Independent bands out of tune with 'world's biggest jukebox'

It was meant to be a triumph for Apple, the grand launch of the computer giant's push into the online music business in Europe.

It was meant to be a triumph for Apple, the grand launch of the computer giant's push into the online music business in Europe.

Apple's chief executive, Steve Jobs, flew into London to launch the new iTunes store at a press conference yesterday, backed by the American singer Alicia Keys.

But the high-profile launch was overshadowed by a David and Goliath battle in the background between independent record labels and the computer giant which will mean that some of the biggest stars of modern music are absent from the project.

At stake is the future of what could become the dominant mode of delivery for music in the future - a service that Apple is calling "the biggest jukebox in the world".

Thousands of Britons have bought sleek new iPods, the fashionable hand-held digital players which can store thousands of songs in their memory. But until now there has been no way of legally downloading tracks from the internet to put on the players. Instead iPod users have had to rely on music pirates on the Web or transfer their music collections from CD - a cumbersome and time-consuming process.

The launch of the iTunes store was meant to change all that. Operating in Britain, France and Germany, the service will sell 700,000 tracks for 79p each, with whole albums retailing for £7.99. Mr Jobs, Apple's visionary chief executive, predicted that in future all music would be delivered online. "The internet was built to deliver music. But the first people to discover that were the pirates," he said.

But the best-known independent artists and labels, such as So Solid Crew, Badly Drawn Boy and Craig David, have mounted a boycott. Basement Jaxx, the White Stripes and Franz Ferdinand will also be missing from the online store.

The labels said that the licensing terms gave Apple too much power to raise prices in the future without recompense.

The move is a blow to Apple because independent artists account for about a quarter of music sales in Britain.

A spokesman for the record label trade body the Association of Independent Music said that Apple was trying to impose unfair terms on small labels. Sources said the company was paying the big record labels far more than the independent labels.

Although a small player in the computer market, Apple's new online store has been a success in the United States, having sold 85 million tracks since its launch in April 2003. The revenues represent nearly 2 per cent of the entire US record market - a significant chunk in just a year of existence.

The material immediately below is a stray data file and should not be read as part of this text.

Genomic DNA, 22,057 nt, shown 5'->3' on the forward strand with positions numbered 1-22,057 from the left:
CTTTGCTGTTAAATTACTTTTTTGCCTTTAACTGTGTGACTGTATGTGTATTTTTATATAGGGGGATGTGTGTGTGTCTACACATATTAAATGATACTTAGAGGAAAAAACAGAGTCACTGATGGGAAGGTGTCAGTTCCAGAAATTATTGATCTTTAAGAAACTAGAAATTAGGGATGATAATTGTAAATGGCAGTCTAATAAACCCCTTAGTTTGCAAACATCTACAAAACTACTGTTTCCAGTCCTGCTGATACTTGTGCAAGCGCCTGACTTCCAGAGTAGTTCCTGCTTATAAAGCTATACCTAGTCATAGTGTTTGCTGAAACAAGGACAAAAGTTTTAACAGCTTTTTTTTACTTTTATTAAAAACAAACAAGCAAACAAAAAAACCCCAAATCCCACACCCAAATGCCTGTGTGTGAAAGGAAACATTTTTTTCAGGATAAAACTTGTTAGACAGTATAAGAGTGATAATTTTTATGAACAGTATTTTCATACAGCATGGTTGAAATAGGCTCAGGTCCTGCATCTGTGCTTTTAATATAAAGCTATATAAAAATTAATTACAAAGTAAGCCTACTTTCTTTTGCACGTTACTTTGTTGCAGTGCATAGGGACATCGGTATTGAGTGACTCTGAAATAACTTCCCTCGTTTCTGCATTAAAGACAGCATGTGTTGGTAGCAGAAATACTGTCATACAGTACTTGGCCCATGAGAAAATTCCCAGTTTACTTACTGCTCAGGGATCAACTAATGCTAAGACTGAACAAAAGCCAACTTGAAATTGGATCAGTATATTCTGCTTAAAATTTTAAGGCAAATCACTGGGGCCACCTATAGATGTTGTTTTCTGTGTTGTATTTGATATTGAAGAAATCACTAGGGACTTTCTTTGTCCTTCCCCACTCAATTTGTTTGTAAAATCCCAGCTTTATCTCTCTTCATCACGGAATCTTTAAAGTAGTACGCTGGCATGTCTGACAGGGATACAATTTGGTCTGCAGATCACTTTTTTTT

In Britain, Apple will sell individual tracks provided by the five major record labels without a subscription for 79p from the UK site, or €0.99 from the Continental sites, undercutting most European download sites, which generally charge 99p per track.

The arrival of the European site is expected to draw buyers who have iPods and fast internet connections: once a track is bought with a single click, it downloads immediately to the computer, and can then be transferred automatically to an iPod. Worldwide, Apple has sold more than three million iPods since their launch in 2001. Britons have bought more than 100,000, and yesterday the retailer John Lewis, which has sold 11,000 since February this year, forecast that the iTunes launch would boost iPod sales by 40 per cent.

Mr Jobs said that pirated music was hard to find in an easily accessible form. "It takes about 15 minutes to find the right song and get a good working copy on the pirate networks," he said. "And what's more, it's stealing." The iTunes Music Store, which is accessed through the company's iTunes software, on Windows or Apple computers, offered fast, legal downloads. "And it's not stealing, it's good karma," he added.

Martin Mills, chairman of Beggars Group and the Association of Independent Music Labels, said: "They're launching with a bullishly low price in the UK, but prices do tend to edge up over time. They're trying to lock us into long-term deals, but their terms had a fixed price for the life of the contract." The labels want to up the payment they receive if Apple raises its prices. They believe the bigger labels already have such "break points" in their contracts.

Mr Mills is still eager to do a deal - as was Mr Jobs yesterday. "We have signed dozens of independent labels, and we're happy to sign more," said Mr Jobs. Mr Mills said that whether the site succeeded or failed "in a few months we will need them, and they will need us".

The big stand-off has begun.

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